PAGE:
The five aggregates are form, feeling (or sensation), perception, consciousness and mental formations.
These are part of name-and-form, the mentality-materiality or mind-and-body model.
Form is body. The rest are part of "name" or mind, with feeling and mental formations connecting the mind to the body.
Feeling or sensation senses from the six sense media of eyes, ears, nose, tongue, body and mind, e.g. images, sounds, smells, thoughts.
Perception matches it to previously recognized objects (e.g. images, sounds, thoughts). Memory is part of this function.
Consciousness is the mental function that focuses on and experiences the mental objects and based on this, the mind leads to the next mental processes forming thoughts, words and actions (i.e. mental formations). There are six types of consciousness related to the six sense media.
Please read the following quote and also the whole page, to get a deeper view into the concepts.
From The Abhidhamma in Practice by N.K.G. Mendis:
The Ultimate Realities
The Abhidhamma deals with realities existing in an ultimate sense,
called in Pali paramattha dhammaa. There are four such realities:
- Citta, mind or consciousness, defined as that which knows or experiences an object. > Citta occurs as distinct momentary states of
- Cetasikas, the mental factors that arise and occur along with the cittas.
- Ruupa, physical phenomena, or material form.
Citta, the cetasikas, and ruupa are conditioned realities. They arise
because of conditions and disappear when their conditions cease to
sustain them. Therefore they are impermanent. Nibbaana is an
unconditioned reality. It does not arise and therefore does not fall
away. These four realities can be experienced regardless of what name
we give them. Any other thing — be it within ourselves or without,
past, present, or future, coarse or subtle, low or lofty, far or near
— is a concept and not an ultimate reality.
Citta, cetasikas, and nibbaana are also called naama. The two
conditioned naamas, citta and cetasikas, together with ruupa make up
naama-ruupa, the psycho-physical organism. Each of us, in the ultimate
sense, is a naama-ruupa, a compound of mental and material phenomena,
and nothing more. Apart from these three realities that go to form the
naama-ruupa compound there is no ego, self, or soul. The naama part of
the compound is what experiences an object. The ruupa part does not
experience anything. When the body is injured it is not the body,
which is ruupa, that feels the pain, but naama, the mental side. When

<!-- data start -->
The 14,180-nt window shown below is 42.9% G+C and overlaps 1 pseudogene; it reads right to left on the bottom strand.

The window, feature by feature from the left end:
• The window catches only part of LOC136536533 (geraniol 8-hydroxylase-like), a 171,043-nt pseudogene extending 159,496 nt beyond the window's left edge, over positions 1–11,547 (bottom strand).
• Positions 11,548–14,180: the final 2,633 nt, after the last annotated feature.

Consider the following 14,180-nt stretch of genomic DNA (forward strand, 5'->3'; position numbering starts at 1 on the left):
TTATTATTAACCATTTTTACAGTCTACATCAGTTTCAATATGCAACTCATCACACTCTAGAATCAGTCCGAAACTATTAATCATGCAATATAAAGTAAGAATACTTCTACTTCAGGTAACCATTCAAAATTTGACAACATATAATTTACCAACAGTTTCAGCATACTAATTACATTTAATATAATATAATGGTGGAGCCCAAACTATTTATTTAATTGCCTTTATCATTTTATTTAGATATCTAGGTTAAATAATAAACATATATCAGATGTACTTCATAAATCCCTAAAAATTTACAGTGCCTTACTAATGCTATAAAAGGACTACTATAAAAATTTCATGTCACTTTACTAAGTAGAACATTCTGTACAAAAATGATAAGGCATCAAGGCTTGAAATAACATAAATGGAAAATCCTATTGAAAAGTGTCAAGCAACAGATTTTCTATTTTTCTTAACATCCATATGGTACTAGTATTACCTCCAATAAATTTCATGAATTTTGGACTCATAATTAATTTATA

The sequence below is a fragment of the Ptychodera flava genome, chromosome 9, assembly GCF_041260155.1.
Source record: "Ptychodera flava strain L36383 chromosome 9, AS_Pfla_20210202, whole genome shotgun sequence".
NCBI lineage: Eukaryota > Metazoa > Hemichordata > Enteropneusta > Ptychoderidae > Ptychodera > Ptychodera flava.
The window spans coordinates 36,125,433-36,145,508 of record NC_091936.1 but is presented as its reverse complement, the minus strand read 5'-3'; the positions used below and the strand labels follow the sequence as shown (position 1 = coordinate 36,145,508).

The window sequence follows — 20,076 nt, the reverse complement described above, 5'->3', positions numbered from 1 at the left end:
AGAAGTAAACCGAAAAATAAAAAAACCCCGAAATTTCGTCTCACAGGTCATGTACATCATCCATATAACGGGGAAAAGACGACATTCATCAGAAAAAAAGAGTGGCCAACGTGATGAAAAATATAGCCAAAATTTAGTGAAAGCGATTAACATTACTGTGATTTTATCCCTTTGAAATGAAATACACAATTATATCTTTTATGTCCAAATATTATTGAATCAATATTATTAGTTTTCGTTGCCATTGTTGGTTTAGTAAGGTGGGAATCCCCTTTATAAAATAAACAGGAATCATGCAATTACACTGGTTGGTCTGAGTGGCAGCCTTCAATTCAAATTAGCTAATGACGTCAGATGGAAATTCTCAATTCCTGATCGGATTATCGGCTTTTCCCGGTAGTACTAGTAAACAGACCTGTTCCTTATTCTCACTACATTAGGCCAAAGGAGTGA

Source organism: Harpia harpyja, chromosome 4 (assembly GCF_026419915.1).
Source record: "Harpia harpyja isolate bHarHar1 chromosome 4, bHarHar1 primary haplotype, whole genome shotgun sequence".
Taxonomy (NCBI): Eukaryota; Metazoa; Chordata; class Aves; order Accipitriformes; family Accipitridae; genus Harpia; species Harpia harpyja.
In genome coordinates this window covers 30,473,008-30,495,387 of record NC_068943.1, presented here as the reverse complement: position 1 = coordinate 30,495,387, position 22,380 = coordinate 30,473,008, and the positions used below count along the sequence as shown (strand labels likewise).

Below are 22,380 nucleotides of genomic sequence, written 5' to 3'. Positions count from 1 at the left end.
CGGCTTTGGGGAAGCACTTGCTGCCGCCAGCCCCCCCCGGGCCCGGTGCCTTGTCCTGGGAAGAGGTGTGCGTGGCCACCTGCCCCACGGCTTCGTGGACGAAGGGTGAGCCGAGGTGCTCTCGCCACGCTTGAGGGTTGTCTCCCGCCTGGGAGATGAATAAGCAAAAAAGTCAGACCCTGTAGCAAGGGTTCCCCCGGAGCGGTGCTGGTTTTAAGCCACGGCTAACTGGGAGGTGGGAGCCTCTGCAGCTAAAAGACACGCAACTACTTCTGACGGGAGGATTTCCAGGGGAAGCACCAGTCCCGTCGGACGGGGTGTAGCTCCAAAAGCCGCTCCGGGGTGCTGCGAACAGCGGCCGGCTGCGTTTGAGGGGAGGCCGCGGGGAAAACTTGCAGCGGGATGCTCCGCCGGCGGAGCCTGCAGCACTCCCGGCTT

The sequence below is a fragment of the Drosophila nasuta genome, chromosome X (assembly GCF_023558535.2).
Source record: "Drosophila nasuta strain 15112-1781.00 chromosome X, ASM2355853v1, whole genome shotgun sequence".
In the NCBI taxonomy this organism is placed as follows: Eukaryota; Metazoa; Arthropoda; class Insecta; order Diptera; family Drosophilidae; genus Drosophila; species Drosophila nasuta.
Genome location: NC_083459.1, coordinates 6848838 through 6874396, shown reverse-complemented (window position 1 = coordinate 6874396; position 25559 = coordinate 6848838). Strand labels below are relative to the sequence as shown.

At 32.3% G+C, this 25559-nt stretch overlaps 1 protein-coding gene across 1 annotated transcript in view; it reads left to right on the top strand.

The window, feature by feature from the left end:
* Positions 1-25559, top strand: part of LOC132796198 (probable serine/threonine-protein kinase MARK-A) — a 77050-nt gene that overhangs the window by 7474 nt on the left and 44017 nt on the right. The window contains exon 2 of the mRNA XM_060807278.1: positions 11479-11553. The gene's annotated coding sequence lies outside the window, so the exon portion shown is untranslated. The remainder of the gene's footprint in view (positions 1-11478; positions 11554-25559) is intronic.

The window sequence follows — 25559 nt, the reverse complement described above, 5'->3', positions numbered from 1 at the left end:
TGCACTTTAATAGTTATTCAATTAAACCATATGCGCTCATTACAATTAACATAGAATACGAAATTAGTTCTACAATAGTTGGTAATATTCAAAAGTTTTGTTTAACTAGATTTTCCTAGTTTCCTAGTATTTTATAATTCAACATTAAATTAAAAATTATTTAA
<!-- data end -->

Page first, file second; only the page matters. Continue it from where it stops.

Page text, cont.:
we are hungry it is not the stomach that feels the hunger but again
the naama. However, naama cannot eat the food to ease the hunger. The
naama, the mind and its factors, makes the ruupa, the body, ingest the
food. Thus neither the naama nor the ruupa has any efficient power of
its own. One is dependent on the other; one supports the other. Both
naama and ruupa arise because of conditions and perish immediately,
and this is happening every moment of our lives. By studying and
experiencing these realities we will get insight into: (1) what we
truly are; (2) what we find around us; (3) how and why we react to
what is within and around us; and (4) what we should aspire to reach
as a spiritual goal.
Awareness is the process of cittas experiencing objects. For a citta
to arise it must have an object (aaramma.na). The object may be a
color, sound, smell, taste, something tangible, or a mental object.
These are the six external objects. Strictly speaking a mental object
can be an internal phenomenon, such as a feeling, a thought, or an
idea, but as forming the objective sphere of experience they are all
classed as external. Corresponding to these external objects there are
six internal sense faculties, called "doors" since they are the
portals through which the objects enter the field of cognition. These
are the eye, ear, nose, tongue, body and mind. Each of the five
physical sense faculties can receive only its appropriate object; the
mind door, however, can receive both its own proper mental objects as
well as the objects of the five physical senses. When a door receives
its object, there arises a corresponding state of consciousness, such
as eye-consciousness, ear-consciousness, etc. The union of the object,
the door or sense faculty, and the consciousness is called "contact"
(phassa). There can be no awareness without contact. For contact to
occur all three components must be present — object, door, and
consciousness. If one is missing there will be no contact. The process
of the arising of consciousness and the subsequent train of events is
analyzed in detail in the Abhidhamma. A study of this analysis will
show that only "bare phenomena" are taking place and that there is no
"self" involved in this process. This is the no-self characteristic of